CANNES — Digital distribution of music on the Internet emerged as the most compelling Midem 1998 issue by Wednesday, the last complete day of business, with initially ambivalent indie record companies beelining their way to participants offering the new technology.
A series of conferences at the music market spotlighted digital distribution as a way indies can bypass the limitations of conventional distribution, such as limits on record store space for niche product. The conferences also helped allay security concerns on piracy — fears similar to those plaguing DVD — by outlining encryption measures that in theory should be nearly impossible to beat.
Poised to gain the most is the two-year-old Silicon Valley-based company Liquid Audio, which is allied with Microsoft and whose six month-old server received virtual endorsement at Midem from Ralph Peer II, CEO of U.S. indie music publisher Peer Music.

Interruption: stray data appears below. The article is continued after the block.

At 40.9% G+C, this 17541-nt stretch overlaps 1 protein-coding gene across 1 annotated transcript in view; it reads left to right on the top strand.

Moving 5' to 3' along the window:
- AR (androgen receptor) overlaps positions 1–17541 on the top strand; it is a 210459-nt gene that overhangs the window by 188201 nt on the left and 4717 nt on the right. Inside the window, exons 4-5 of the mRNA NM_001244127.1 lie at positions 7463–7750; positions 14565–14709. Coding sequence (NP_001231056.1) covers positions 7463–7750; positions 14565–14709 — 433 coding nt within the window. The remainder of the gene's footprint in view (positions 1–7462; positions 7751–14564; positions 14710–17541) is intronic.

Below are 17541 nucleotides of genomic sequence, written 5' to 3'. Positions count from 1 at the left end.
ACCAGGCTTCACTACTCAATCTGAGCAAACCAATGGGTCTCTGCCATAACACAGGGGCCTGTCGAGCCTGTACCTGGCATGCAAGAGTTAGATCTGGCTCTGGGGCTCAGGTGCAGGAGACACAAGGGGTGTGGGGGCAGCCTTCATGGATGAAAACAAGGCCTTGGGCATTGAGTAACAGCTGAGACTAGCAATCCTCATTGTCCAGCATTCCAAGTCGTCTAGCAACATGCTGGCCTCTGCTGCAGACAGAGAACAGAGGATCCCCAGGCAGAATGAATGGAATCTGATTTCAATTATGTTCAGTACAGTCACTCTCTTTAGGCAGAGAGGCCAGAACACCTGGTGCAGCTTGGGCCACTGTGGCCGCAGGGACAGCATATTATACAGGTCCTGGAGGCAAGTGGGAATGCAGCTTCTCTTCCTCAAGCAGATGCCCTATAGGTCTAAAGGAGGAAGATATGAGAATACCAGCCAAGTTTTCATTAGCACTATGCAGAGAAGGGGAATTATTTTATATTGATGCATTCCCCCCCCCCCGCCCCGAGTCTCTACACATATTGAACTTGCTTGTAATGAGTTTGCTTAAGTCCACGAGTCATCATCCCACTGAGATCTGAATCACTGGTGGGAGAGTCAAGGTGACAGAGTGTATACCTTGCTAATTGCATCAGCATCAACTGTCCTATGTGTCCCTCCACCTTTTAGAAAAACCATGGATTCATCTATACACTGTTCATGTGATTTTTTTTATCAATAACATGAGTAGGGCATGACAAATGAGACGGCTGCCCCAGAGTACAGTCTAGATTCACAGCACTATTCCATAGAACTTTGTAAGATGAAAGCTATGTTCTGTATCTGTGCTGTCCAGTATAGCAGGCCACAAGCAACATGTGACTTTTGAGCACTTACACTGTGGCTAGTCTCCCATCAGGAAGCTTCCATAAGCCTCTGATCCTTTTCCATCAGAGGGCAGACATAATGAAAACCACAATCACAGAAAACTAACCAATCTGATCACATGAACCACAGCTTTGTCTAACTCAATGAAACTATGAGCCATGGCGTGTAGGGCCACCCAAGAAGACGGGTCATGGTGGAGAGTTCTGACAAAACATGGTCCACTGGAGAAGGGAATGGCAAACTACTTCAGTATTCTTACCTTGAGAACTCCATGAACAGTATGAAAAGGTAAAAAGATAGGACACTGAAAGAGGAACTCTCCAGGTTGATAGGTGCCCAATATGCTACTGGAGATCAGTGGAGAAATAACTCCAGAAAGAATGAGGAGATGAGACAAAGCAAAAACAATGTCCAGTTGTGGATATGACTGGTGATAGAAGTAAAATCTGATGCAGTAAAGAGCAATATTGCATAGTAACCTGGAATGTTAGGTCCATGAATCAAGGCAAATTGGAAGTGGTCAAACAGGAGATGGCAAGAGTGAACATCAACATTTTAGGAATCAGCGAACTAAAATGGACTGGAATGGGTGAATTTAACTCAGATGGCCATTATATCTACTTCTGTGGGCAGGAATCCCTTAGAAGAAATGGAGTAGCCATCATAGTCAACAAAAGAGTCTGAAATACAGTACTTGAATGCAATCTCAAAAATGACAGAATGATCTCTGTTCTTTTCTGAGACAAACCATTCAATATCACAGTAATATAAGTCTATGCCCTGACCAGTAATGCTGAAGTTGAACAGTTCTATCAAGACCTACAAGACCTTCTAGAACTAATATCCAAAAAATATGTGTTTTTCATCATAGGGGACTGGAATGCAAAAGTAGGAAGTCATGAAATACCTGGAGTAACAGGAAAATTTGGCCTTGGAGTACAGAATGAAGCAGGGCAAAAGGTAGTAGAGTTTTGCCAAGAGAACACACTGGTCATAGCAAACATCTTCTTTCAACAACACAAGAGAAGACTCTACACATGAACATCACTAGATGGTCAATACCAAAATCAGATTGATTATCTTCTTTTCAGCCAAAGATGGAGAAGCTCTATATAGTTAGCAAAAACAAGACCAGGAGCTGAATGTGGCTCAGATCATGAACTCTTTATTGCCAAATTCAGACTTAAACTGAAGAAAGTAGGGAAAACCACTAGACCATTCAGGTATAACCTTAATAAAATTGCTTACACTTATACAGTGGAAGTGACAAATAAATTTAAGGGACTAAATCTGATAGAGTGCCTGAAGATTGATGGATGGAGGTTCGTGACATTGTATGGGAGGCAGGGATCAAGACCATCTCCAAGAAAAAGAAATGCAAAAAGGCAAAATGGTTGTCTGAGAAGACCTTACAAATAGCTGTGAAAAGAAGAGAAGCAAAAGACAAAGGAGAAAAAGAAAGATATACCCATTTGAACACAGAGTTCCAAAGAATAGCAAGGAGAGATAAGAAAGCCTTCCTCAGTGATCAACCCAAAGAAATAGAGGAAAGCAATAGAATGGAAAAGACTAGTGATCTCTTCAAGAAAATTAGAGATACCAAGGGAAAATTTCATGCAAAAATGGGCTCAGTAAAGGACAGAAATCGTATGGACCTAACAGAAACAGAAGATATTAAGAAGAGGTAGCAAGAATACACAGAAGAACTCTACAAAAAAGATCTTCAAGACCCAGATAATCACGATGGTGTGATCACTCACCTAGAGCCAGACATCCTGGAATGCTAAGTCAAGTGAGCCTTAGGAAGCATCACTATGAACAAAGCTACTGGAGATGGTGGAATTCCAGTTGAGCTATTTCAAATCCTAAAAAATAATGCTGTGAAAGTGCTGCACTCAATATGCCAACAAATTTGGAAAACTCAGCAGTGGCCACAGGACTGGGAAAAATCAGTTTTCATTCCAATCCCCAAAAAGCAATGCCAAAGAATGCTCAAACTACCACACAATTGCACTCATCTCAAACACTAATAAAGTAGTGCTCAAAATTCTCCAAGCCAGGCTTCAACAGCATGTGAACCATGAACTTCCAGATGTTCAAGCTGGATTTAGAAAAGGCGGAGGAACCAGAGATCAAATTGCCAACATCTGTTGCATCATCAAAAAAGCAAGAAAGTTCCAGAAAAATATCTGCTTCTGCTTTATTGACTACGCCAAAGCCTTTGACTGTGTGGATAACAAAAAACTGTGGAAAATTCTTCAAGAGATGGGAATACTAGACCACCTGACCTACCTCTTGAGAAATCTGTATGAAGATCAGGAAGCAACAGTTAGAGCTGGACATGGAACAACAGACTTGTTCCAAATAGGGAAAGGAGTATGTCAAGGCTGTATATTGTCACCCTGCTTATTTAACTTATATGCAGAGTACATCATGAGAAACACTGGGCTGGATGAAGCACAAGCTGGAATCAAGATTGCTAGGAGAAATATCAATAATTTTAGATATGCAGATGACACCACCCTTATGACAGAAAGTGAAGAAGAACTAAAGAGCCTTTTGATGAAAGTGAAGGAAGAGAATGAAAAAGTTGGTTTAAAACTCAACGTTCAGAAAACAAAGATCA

Kevin Malone, Liquid Audio’s director of international sales, told Daily Variety, “The fear of digital distribution is now offset by an equal amount of excitement — we’ve had interest from all quarters and we’ll be announcing several major developments shortly.”
Although many observers believe Liquid Audio’s server could become the dominant standard globally, there are others — such as France’s Eurodat, the U.K.’s Cerberus and a slew more companies — vying for a slice of the eventually huge digital distribution pie.
Francois-Xavier Nuttall, CEO of France’s Audiosoft — which is showcasing its CityMusic server system at Midem, and who described interest in his product as “exponential” — said, “It’s far from a done deal that one company will dominate (digital distribution); the legal frameworks in different countries are not that easy to control and handle.”